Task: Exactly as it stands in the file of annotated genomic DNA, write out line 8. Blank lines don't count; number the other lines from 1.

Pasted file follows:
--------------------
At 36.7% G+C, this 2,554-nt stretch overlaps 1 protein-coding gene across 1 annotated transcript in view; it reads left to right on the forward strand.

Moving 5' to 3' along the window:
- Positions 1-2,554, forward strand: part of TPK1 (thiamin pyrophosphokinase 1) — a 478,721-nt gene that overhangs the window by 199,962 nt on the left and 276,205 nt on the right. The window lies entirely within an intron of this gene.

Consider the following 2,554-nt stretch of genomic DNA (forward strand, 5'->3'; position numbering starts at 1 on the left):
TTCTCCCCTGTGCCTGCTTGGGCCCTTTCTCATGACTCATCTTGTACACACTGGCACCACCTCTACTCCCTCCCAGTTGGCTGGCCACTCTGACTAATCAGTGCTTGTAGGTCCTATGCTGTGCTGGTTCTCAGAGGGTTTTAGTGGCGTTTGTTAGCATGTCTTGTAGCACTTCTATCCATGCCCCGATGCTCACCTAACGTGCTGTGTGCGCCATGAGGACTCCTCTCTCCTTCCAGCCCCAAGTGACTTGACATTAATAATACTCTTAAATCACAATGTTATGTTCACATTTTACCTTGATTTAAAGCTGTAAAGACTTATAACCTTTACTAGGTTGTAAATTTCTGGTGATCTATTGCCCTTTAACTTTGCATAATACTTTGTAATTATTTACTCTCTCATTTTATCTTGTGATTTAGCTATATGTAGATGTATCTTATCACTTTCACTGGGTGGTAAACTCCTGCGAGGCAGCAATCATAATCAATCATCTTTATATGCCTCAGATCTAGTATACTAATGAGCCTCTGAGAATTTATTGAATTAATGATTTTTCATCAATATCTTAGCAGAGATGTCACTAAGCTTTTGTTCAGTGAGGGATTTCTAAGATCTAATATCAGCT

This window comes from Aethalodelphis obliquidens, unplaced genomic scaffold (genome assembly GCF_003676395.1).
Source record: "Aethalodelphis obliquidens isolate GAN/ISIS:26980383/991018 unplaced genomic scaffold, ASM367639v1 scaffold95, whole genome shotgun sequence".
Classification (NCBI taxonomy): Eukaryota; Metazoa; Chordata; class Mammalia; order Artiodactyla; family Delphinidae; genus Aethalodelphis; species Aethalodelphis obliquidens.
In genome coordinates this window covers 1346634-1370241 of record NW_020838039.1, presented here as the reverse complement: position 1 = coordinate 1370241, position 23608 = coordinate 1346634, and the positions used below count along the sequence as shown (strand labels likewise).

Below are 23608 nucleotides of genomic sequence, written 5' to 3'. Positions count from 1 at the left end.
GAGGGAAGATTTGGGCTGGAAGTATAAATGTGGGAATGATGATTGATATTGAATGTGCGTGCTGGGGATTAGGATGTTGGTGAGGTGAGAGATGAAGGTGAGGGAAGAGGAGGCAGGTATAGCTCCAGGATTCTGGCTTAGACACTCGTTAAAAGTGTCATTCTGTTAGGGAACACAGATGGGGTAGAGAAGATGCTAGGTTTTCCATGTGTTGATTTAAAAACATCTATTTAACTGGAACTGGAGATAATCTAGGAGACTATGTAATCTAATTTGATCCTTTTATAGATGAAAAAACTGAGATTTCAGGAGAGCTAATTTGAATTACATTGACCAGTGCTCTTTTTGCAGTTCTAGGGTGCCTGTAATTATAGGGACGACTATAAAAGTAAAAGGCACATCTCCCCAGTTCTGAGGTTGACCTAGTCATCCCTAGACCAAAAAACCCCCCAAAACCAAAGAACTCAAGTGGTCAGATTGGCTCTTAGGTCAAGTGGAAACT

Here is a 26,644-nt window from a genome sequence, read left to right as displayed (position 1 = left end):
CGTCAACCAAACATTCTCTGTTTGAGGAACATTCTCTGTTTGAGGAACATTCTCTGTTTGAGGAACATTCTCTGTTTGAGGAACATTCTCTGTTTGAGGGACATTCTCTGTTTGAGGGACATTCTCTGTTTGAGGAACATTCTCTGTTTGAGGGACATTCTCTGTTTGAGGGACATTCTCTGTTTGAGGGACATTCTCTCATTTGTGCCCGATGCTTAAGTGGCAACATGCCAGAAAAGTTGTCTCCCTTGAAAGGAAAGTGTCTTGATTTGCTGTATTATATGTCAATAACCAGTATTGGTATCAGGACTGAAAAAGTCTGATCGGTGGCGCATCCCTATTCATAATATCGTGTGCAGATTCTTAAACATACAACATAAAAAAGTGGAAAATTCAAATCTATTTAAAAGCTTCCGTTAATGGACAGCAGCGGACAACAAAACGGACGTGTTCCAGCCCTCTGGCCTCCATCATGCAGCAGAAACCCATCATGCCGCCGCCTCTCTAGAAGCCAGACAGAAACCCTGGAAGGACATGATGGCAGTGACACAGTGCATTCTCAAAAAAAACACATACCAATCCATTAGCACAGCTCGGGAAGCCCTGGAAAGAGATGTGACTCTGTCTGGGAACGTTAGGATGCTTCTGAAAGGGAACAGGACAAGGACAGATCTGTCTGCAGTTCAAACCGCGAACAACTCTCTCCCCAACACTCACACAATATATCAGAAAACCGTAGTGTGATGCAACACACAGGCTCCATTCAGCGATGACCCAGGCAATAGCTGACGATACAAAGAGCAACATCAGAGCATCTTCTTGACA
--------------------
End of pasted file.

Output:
Classification (NCBI taxonomy): Eukaryota; Metazoa; Chordata; class Mammalia; order Artiodactyla; family Delphinidae; genus Aethalodelphis; species Aethalodelphis obliquidens.